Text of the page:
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 The American College of Emergency Physicians' annual Scientific Assembly will convene at the Washington State Convention & Trade Center in Seattle, Sept. 14-17. Leading experts from throughout the country will present courses on clinical advances and research as well as such diverse topics as practical ballistics, sexual harassment in the workplace and recognizing and evaluating victims of domestic violence.
 The meeting represents the world's largest gathering of emergency medical experts and is designed to improve emergency treatment for the 94 million patients that will visit emergency departments this year. In addition, the Scientific Assembly enables physicians in other specialties to improve their knowledge of critical emergency procedures.
 The 130 sessions scheduled for the Scientific Assembly will cover the following topics:
 -- Abdominal and Gastrointestinal Disorders
 -- Academic Emergency Medicine
 -- Administrative Aspects of Emergency Medicine
 -- Cardiovascular Disorders
 -- Clinical Procedures
 -- Cutaneous Disorders
 -- Diagnostic Testing/Radiology
 -- Emergency Medical Services (Prehospital)
 -- Environmental Disorders and Toxicology
 -- Ethics-Medical/Legal
 -- Head and Neck Disorders
 -- Infectious Disease
 -- Metabolic and Endocrine Disorders
 -- Musculoskeletal Disorders
 -- Nervous System Disorders
 -- Pediatric Disorders
 -- Physician Wellness
 -- Professional Environment
 -- Psycho-Behavorial Disorders
 -- Thoracic/Respiratory Disorders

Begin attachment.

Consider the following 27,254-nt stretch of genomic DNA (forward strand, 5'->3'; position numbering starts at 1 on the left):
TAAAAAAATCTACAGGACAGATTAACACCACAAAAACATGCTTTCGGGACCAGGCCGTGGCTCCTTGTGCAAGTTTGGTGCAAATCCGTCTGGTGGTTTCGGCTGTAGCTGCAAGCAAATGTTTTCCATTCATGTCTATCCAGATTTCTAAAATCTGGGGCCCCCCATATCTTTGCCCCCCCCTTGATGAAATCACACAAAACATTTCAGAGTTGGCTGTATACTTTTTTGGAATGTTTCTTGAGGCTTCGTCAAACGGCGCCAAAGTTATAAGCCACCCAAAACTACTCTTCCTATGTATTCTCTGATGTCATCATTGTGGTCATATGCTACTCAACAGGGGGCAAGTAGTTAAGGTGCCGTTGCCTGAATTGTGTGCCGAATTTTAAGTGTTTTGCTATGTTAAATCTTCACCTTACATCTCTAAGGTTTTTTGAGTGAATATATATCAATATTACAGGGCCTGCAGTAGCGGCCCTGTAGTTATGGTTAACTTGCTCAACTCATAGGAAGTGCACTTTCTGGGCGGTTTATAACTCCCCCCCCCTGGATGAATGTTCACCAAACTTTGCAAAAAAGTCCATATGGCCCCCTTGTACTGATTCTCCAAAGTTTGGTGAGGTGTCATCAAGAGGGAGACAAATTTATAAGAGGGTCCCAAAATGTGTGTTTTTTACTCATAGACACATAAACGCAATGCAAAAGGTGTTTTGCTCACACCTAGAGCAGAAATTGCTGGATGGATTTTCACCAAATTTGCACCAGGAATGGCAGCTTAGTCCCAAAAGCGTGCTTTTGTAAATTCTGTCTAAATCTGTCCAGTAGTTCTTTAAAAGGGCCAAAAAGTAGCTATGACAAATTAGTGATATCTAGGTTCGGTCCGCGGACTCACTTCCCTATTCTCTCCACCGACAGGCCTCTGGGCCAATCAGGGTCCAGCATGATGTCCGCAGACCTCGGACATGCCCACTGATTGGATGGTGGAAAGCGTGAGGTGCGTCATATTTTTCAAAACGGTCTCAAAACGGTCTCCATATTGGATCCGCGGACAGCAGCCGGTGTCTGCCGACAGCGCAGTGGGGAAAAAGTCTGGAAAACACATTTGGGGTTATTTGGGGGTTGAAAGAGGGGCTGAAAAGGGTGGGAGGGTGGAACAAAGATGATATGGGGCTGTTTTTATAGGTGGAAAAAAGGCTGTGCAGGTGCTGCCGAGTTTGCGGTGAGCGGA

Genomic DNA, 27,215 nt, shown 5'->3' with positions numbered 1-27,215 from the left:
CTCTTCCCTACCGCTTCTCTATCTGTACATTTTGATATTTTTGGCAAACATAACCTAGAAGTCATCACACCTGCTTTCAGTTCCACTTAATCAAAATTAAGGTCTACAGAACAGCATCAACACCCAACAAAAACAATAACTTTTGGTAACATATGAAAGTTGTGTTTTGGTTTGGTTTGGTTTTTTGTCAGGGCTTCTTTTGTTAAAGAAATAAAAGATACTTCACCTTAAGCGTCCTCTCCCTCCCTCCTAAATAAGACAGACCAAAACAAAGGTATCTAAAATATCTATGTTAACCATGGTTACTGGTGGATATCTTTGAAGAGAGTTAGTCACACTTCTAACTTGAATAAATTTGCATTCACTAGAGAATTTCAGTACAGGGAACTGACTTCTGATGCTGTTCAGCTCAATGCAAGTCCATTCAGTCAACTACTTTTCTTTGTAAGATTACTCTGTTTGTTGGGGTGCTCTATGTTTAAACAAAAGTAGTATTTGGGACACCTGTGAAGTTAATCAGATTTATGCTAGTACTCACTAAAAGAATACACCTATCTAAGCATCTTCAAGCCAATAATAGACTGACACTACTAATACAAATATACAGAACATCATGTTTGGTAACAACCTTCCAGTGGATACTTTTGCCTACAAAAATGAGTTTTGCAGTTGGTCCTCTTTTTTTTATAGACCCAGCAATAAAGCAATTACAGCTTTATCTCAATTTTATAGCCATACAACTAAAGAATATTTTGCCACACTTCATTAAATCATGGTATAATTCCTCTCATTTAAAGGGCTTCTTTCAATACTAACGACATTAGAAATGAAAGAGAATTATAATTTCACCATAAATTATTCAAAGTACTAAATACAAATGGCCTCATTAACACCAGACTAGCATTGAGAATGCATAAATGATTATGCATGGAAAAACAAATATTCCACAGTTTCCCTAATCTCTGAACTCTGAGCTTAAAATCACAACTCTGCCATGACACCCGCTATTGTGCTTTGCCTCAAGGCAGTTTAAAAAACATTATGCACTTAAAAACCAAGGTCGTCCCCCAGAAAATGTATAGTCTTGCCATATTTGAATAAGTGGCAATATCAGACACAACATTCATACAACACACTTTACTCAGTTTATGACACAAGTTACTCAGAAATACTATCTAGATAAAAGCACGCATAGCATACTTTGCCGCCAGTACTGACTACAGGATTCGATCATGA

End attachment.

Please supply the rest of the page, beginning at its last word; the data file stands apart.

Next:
-- Urologic and Ob/Gyn Disorders
 -- Trauma
 Members of the media are encouraged to attend. Complimentary media registration is available. To preregister or to receive a detailed program brochure, contact the ACEP Public Relations Department at 202-728-0610. Telephone interviews with topic experts can also be arranged through the Public Relations Department.
 Program Highlights
 -- Domestic Violence -- Emergency Department Recognition, Evaluation and Management. An estimated 20 percent of all adult female visits to the emergency department are the result of abuse. This course will explore the depth of the problem, define abuse patterns, aid in early recognition, and help develop emergency department protocols.
 -- Rural Emergency Services -- One-quarter of all Americans live in rural areas, yet emergency medical services in many areas are insufficient and not well-coordinated. This course will identify the problems facing rural emergency services and offer realistic solutions.
 -- Minor Pediatric Emergencies: Tips and Techniques. A specialist in pediatric emergency medicine will present tips on handling common pediatric emergencies ranging from bites and puncture wounds and dental injuries to stitches and the detection of foreign bodies.
 -- Emergency Medicine Dispatch - The Last Frontier. Should emergency dispatchers provide callers with first aid and rescue instructions? What are the legal implications? Who should develop protocols? This course will cover the essential elements of a comprehensive medical priority dispatch system, including training, medical control and direction, emergency medical vehicle accidents, and more.